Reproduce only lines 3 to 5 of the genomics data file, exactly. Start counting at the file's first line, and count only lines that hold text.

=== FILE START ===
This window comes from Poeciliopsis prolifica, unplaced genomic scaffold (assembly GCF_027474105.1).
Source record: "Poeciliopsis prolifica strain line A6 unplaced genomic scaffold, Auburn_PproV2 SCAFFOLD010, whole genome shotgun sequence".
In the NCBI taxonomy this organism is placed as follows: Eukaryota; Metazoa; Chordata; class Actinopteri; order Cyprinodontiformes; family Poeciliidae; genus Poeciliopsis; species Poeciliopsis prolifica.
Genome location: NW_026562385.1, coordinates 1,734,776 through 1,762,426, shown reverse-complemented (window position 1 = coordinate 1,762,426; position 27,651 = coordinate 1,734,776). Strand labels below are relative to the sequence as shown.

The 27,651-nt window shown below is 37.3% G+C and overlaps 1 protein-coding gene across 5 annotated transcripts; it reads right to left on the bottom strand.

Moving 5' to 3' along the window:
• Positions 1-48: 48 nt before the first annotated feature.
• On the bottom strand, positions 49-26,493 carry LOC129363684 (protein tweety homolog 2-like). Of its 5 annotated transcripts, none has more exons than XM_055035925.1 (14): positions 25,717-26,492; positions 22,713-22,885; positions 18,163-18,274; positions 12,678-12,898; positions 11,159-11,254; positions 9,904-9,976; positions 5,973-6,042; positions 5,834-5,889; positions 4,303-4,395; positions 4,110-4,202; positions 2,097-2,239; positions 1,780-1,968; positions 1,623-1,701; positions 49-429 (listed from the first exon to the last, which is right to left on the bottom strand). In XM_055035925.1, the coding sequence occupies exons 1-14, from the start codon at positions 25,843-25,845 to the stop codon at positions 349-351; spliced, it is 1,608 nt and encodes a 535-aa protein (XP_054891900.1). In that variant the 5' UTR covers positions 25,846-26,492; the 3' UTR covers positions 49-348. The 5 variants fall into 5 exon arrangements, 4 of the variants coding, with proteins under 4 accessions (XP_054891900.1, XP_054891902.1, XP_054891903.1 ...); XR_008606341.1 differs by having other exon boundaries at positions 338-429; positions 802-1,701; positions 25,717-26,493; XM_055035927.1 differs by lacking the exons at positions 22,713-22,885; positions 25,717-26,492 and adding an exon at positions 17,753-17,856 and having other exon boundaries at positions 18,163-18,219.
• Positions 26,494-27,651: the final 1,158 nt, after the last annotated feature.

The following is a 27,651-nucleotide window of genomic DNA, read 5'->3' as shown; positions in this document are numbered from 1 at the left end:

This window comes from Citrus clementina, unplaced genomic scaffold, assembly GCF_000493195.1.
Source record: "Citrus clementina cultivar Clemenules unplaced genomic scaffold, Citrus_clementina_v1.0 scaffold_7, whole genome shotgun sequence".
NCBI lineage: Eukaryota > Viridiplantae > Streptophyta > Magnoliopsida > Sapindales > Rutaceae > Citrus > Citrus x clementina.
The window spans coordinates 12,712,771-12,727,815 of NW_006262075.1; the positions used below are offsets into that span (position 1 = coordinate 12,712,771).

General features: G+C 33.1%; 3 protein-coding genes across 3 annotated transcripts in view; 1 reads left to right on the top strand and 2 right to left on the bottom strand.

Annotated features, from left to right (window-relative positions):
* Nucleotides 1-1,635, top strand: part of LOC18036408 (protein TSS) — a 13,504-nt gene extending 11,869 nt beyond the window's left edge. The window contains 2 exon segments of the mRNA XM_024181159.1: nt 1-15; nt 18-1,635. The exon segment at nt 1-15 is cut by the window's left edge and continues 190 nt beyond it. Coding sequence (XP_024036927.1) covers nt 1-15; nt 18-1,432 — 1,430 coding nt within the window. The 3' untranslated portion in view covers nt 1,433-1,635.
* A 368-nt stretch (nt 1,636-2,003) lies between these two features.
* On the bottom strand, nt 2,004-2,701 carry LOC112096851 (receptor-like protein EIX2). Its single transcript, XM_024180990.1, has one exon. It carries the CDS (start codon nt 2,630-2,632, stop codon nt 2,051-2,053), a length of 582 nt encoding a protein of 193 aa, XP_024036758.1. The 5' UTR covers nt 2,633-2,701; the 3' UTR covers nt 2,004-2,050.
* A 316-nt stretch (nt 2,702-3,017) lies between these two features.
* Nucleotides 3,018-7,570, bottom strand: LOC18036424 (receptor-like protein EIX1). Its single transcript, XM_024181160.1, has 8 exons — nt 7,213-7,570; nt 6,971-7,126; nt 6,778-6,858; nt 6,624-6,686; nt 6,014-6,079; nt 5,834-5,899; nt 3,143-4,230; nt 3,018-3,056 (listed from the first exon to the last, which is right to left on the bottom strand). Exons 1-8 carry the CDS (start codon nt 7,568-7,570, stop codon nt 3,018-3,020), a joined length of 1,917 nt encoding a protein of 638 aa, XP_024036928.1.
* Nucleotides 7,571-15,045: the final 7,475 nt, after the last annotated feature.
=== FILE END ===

In the NCBI taxonomy this organism is placed as follows: Eukaryota; Metazoa; Chordata; class Actinopteri; order Cyprinodontiformes; family Poeciliidae; genus Poeciliopsis; species Poeciliopsis prolifica.
Genome location: NW_026562385.1, coordinates 1,734,776 through 1,762,426, shown reverse-complemented (window position 1 = coordinate 1,762,426; position 27,651 = coordinate 1,734,776). Strand labels below are relative to the sequence as shown.

The 27,651-nt window shown below is 37.3% G+C and overlaps 1 protein-coding gene across 5 annotated transcripts; it reads right to left on the bottom strand.